“Race to the Top” Actually Race to Please Arne Duncan
Ezra Klein has some good words for the “Race to the Top” contest that the Education Department has been running for states to access $4.35 billion dollars in stimulus funds. He describes it here:
Race to the Top is a $4.35 billion grant program created in the stimulus package. You can read the official description here, but the short version is that the states submit proposals to improve their education system to the federal government, and if the Feds approve, the states get a pot o’ money with which to implement the plan. The idea isn’t just to fund public schools, but to use the promise of federal money in a time of strapped state budgets to empower reformers. The program has garnered bipartisan praise, including a glowing column from David Brooks.
Race to the Top just announced their first two grant winners, Tennessee and Delaware, yesterday.
I hope we can be honest about what this actually represents: blackmail. It forces states to change their education laws to fit particular notions about how to manage public education in America. And it does so at a time of crippling state budgets, when the Race to the Top funds mean the difference between thousands of teachers laid off or kept on the job, between class sizes expanding or shrinking. Basically, Arne Duncan and the White House are leveraging crisis to make preferred changes in education policy.
And let’s be very clear about this: the changes sought are entirely at the discretion of Arne Duncan and the Education Department. These changes include ideas typically advanced by “reformers” like charter schools, merit pay for teachers and many other “market solutions” for education. You can agree with these ideas or not; I’ve heard arguments on both sides, and it’s important to note that teacher’s unions largely agreed with the changes in Tennessee’s policies that draw the Race to the Top grant. And let’s not be naive in thinking that the federal government doesn’t leverage public money to garner preferred policies in the states all the time – that’s basically how the speed limit works.
But the metrics for winning these stimulus funds comes down to “what Arne Duncan likes about education policy.” I don’t think he’s somehow all-knowing about it, or has access to the best policy prescriptions for every school district in America. The data is not conclusive about the effects of charter schools, or merit pay, or test measurement, or any of the jumble of new ideas in the education sector. It’s just not, no matter what anyone on either side tells you. We could be experiencing “declines” relative to the rest of the world on education based purely by cultural factors and more funding for education in developing nations in Asia and elsewhere. I don’t believe we have the kind of “comparative effectiveness research” to cement that certain kinds of learning environments or school structures beat others; given all the variables, I don’t know that we ever will.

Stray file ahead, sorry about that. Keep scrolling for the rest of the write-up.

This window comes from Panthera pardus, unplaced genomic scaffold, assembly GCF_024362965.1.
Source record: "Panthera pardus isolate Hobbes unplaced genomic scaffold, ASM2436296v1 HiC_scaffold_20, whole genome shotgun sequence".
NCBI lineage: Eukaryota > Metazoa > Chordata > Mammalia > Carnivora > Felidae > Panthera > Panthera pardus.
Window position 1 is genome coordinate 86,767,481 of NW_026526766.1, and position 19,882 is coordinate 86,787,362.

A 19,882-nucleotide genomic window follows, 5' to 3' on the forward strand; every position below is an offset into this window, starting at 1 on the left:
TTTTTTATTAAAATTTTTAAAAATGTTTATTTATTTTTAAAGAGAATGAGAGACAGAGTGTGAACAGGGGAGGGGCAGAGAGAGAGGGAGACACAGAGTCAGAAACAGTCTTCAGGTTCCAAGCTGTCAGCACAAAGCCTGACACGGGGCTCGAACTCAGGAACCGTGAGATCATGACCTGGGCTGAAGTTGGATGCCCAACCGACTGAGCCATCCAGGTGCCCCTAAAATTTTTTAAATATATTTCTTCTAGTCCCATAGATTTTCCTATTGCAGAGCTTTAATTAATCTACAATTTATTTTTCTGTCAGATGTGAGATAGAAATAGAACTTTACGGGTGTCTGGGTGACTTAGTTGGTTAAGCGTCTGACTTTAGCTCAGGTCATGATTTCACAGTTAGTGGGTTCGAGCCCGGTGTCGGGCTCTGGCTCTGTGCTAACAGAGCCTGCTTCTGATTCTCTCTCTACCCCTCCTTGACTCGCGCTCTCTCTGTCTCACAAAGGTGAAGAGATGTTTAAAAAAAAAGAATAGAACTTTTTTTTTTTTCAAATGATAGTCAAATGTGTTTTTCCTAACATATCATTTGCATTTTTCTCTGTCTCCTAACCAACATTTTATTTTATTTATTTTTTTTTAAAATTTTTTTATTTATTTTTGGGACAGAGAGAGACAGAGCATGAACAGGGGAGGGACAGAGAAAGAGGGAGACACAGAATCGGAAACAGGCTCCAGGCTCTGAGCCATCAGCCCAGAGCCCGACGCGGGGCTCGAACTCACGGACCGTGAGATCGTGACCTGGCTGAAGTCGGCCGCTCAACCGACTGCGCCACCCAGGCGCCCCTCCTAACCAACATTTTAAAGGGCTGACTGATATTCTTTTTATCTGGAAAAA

What we do know is that only one side of this debate is withholding funding until their preferred policy prescriptions are enacted. And they’re doing it at a time when the biggest obstacle to education in America in the near-term can be measured in dollars and cents. Giant budget shortfalls in the states mean layoffs for teachers and worse opportunities for students, whether your state has a cap on charter schools or not. The compassionate education policy at this time is not to shock-doctrine states into changing their ways, but in allowing them the means to survive and not fail a generation of students.
The Obama Administration wants to extend the Race to the Top program for the 2011 budget. And that’s their prerogative. But let’s not pretend that’s a decision entirely borne out of a desire for students to reach their educational goals. No, that would look more like giving schools what they need to maintain their current effort.